The State Pension Explained
We take it for granted that upon retirement we will receive the United Kingdom’s National State Pension, but how much will your receive and what other considerations should you take into consideration before it kicks in.
Introducing The State Pension
The State Pension is a regular pension payment from the government that most people can claim for when they reach State Pension age. Not everyone however will receive the same amount and how much you get depends on your National Insurance payment record.
The new State Pension provision changed on the 6 April 2016 for those who reached the State Pension age from then onwards. In essence this is men born on or after the 6 April 1951 and women born on or after 6 April 1953.
Prompting the new change, the old system was inherently complicated, which made it difficult to assess how much the recipient would receive until they were close to the actual State Pension age. With the new State Pension however, retirement planning is easier as there are clearer and easier to access guidelines.
For many the State Pension is only one part of their retirement income and is often rolled into a wider employer or personal pension portfolio.
How the State Pension Works
The new State Pension is based on people’s National Insurance (NI) records that have been paid over their lifetime.
For those with no National Insurance records or contributions prior to April 2016, they will need 35 qualifying years of NI payments in order to receive the full amount of the new State Pension upon State Pension age.
The majority of people however will have made, or have been credited with NI contributions before the 6 April 2016. In this case, when they reach the State Pension age, in most cases, their new State Pension will take into account their NI record prior to April 2016.
To be eligible for the new State Pension, you will usually require at least 10 ‘qualifying years’ on your NI payment records in order to receive any State Pension. These can be from before or after 6 April 2016, and they don’t have to be 10 years in a row.
Under the new State Pension system, how much you receive will usually be based upon your own National Insurance record only and not external assets, pensions or funds.
Qualifying Years, NI Credits & Eligibility for the State Pension
A qualifying year for the State Pension can be made up through the combining of a number of things including earnings, National Insurance credits, self-employment and voluntary contributions.
A qualifying year can be built up if:
- You are employed and earning over £183 a week (2020/21) from one employer and are paying National Insurance contributions
- You are employed and earning between £120 and £183 a week (2020/21) from one employerand are treated as having paid National Insurance contributions
- You are self-employedand paying Class 2 National Insurance contributions (£3.05 a week in 2020/21)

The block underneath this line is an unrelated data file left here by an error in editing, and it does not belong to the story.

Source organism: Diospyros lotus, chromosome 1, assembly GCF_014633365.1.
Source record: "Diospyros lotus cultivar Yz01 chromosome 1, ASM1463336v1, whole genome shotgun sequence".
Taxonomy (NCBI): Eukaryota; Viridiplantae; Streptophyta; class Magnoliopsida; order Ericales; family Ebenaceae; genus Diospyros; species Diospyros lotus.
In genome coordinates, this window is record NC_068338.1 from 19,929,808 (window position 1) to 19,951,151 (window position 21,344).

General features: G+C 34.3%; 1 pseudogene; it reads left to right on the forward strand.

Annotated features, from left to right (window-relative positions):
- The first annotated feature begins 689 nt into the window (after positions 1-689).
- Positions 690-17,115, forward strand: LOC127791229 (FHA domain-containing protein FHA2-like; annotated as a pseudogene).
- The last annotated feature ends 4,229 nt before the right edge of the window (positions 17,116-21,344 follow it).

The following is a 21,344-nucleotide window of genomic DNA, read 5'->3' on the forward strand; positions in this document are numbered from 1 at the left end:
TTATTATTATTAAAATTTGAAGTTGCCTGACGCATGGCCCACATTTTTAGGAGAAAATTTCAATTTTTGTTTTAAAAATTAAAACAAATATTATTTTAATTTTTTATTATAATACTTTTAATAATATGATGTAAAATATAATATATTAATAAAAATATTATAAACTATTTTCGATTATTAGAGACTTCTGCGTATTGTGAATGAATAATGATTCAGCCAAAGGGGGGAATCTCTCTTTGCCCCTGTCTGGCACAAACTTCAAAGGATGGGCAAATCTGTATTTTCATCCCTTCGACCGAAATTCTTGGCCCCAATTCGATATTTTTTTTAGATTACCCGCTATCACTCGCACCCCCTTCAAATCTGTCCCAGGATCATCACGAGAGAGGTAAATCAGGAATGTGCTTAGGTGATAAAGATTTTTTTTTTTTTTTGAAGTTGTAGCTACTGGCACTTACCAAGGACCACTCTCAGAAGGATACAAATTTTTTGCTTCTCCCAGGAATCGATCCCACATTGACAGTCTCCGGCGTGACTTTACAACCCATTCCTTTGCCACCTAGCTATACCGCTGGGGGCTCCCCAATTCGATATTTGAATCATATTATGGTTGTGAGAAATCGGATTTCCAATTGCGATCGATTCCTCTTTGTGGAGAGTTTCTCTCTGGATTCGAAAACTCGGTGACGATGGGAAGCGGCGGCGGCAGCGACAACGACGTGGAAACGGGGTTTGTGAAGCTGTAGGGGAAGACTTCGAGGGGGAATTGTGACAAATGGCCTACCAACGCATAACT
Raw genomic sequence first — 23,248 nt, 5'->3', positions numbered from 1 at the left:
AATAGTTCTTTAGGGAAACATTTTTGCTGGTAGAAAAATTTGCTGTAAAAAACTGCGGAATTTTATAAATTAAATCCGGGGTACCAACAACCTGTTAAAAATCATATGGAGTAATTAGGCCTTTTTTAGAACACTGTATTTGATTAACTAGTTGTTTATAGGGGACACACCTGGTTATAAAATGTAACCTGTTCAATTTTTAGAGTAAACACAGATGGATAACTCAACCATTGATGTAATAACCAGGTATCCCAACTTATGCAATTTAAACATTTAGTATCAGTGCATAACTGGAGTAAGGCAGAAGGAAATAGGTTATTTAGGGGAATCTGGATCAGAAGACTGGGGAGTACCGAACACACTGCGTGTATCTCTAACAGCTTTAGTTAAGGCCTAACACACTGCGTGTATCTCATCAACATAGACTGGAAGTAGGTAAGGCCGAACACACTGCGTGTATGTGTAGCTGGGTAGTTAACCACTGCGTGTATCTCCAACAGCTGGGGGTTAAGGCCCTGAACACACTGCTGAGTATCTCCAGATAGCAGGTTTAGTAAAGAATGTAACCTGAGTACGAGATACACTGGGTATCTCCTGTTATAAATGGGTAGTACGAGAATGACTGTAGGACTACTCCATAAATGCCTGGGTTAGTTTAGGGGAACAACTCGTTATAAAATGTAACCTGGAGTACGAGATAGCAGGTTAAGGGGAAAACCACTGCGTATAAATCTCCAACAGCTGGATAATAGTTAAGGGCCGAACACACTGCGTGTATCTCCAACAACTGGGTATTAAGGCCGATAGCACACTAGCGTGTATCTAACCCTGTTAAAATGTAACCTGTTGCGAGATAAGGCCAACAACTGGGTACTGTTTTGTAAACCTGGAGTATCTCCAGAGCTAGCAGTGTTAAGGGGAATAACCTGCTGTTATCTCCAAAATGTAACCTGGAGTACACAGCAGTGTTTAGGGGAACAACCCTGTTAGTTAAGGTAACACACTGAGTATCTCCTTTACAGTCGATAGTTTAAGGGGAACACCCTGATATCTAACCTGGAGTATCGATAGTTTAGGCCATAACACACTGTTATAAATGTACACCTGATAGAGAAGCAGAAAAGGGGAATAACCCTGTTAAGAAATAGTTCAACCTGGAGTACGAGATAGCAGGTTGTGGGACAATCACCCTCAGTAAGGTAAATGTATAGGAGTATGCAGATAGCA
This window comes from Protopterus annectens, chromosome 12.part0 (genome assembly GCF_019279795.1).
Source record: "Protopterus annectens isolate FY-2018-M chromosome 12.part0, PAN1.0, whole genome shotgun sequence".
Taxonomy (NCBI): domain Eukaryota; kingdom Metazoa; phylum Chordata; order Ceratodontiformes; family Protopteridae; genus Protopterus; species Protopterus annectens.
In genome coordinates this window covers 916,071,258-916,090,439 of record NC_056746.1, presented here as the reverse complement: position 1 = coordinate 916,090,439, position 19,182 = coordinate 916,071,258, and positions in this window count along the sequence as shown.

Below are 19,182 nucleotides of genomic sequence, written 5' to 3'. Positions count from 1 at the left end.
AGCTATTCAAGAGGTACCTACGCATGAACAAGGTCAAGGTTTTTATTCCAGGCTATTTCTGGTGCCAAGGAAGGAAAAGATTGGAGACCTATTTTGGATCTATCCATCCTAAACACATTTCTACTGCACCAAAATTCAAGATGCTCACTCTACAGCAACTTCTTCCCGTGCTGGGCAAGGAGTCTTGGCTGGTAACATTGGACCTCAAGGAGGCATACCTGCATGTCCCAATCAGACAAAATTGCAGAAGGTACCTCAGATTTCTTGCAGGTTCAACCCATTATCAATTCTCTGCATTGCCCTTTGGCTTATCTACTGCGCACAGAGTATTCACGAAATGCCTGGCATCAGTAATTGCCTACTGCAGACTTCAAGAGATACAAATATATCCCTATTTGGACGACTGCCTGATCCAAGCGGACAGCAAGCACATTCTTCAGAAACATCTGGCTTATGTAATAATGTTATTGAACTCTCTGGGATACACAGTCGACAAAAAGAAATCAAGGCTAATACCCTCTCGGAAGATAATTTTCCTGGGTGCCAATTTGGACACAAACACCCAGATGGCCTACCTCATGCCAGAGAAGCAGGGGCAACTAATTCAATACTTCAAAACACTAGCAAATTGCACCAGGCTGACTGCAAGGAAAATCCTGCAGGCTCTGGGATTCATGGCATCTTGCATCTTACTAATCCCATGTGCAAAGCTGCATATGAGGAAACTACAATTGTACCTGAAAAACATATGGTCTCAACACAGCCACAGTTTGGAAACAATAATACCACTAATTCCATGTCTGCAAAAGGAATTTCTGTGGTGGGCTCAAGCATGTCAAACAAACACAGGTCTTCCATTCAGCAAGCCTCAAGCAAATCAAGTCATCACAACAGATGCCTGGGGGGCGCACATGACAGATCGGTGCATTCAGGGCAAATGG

- You make voluntary National Insurance contributions (£15.30 a week in 2020/21)
- You receive National Insurance credits
If you do not earn enough to qualify for the above you can also receive National Insurance credits in a number of unique circumstances, including:
- Caring responsibilities (including receiving Child Benefit for a child under 12)
- You are claiming certain working age benefits such as Working Tax Credit, Jobseeker’s Allowance or Employment and Support Allowance
You may also need to apply for Child Benefit in order to receive your National Insurance credit even if you choose not to receive a payment.
How Much is the New State Pension
The State Pension amount, as mentioned will depend on the level and length of your NI contributions.
The full amount for the new State Pension is set above the basic level of means tested support and is pegged at the 2020-2021 rate of £175.20.
If you have qualifying years on your record as of the 6 April 2016, a starting amount for your pension would be worked out and is the higher of either:
- The amount you would have got under the previous State Pension system up to 6 April 2016, or
- The amount you would get on your record to 6 April 2016 if the new State Pension had been in place at the start of your working life
Both amounts reflect any periods when you were contracted out of the Additional State Pension. Your ‘starting amount’ could be less than, more than or equal to the full new State Pension.
How Can I Forecast my State Pension?
You can get a State Pension forecast online from the Check your State Pension service. This provides personalised information, including your State Pension age, an estimate of how much State Pension you may get at that point and if you can increase this amount. It also allows you to view your National Insurance contribution history.
For more information please visit Your State Pension explained – GOV.UK (www.gov.uk)